High school — at least for me — was a messy, embarrassing and ridiculous time. And while it wasn't hell on earth, my first instinct is to flinch when I think about the awkwardness of trying to be a person when I still needed my mom during a bout of the Norwalk Virus after sharing a pipe with a bunch of girls who still had it. Would love to see an episode of anything tackling that, thank you very much.

The cast of Freaks and Geeks. (NBC)

But that's the big thing about teen angst and earnestness, whether in real life or on television: it's as hilarious as it is awful. By using Lindsay to introduce us to the highs and lows of her newfound friends in Freaks and Geeks, we got to see how so much of a young person's life is more than what you see at school. No one character was two dimensional. Every single one had good and bad traits and motivation behind why they were acting the way they did. Yet growing up, so few of us really recognize that. We appoint ourselves the hero in a story populated by villains (or at least I did, the petty nightmare that I am) and often don't see past what's happening in front of us or consider that the pain we're dealing with is what someone else is dealing with too. Does it excuse terrible behaviour? Absolutely not. But by watching the struggles of growing up play out in Freaks and Geeks (or even in a series like Ready or Not — less funny, but just as earnest), we get perspective.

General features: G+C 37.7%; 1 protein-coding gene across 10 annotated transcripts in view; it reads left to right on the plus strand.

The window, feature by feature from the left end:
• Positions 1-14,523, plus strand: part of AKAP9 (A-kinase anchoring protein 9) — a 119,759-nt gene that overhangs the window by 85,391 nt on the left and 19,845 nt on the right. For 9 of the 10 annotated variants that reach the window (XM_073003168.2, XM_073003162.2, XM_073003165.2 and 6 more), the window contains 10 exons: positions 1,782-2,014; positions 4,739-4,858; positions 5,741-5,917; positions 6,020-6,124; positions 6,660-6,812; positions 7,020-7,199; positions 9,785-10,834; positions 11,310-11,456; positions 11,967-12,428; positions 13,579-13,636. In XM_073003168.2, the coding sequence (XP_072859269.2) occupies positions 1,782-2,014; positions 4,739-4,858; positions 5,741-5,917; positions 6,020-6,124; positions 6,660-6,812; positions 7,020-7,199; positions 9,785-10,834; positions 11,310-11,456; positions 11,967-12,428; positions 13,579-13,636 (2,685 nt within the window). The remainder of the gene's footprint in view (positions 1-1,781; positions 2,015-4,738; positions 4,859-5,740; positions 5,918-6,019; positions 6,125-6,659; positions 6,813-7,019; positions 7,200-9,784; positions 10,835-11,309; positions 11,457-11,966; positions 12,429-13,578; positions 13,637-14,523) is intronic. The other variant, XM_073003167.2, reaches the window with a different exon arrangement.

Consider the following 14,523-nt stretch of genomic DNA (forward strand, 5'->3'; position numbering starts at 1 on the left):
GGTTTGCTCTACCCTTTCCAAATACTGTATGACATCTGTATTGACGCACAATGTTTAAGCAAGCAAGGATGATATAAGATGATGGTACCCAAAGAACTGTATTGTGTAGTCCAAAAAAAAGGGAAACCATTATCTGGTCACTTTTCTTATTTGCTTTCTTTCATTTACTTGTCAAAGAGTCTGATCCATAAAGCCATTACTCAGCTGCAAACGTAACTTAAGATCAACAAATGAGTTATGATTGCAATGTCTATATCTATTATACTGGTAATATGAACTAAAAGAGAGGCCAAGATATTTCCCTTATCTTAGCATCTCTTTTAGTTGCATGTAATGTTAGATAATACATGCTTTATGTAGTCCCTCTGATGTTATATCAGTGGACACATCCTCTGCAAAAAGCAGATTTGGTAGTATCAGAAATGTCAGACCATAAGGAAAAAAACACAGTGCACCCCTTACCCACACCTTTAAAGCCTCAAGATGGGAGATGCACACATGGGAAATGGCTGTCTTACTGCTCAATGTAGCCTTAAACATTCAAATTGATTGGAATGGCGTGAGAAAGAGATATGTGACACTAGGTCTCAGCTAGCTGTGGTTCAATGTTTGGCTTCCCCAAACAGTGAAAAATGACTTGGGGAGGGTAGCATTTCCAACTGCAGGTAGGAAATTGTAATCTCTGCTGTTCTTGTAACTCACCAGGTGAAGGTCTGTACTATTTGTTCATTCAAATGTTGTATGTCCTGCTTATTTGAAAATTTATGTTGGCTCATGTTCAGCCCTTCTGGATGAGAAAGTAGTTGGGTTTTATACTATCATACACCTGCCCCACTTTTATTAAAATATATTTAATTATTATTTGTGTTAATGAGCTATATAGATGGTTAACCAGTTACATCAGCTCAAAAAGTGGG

And the value of perspective never goes away. The older you are, the more you see things in a different way — particularly as you grow into the ages of on-screen parents or staff members and begin to relate to their need/want to keep their kids young and recognizable. Me? I don't even have kids (nor do I wish for any), but that feeling of having to let go no matter how hard you want to hold on still hits home. Growing up, for all parties involved, is painful. But relating to that feeling is why shows like this matter so much. Relating is what makes us feel less alone. (Because sadly, no one ever grows out of that feeling, even if it only shows up once in a while.)

Of course, Freaks and Geeks isn't a documentary, nor are its storylines universal. But its heart and its humour transcend so many other specificities. It's smart and it's warm and it's funny and it sometimes entices you to cover your face with your hands and scream, "NO!! Goddamn it, what are you doing!" Which, admittedly, is a lot like being a high schooler. Or a 34-year-old woman, since I just bought a version of Kim Kelly's coat.


Anne T. Donahue is a writer and person from Cambridge, Ontario. You can buy her first book, Nobody Cares, right now and wherever you typically buy them. She just asks that you read this piece first.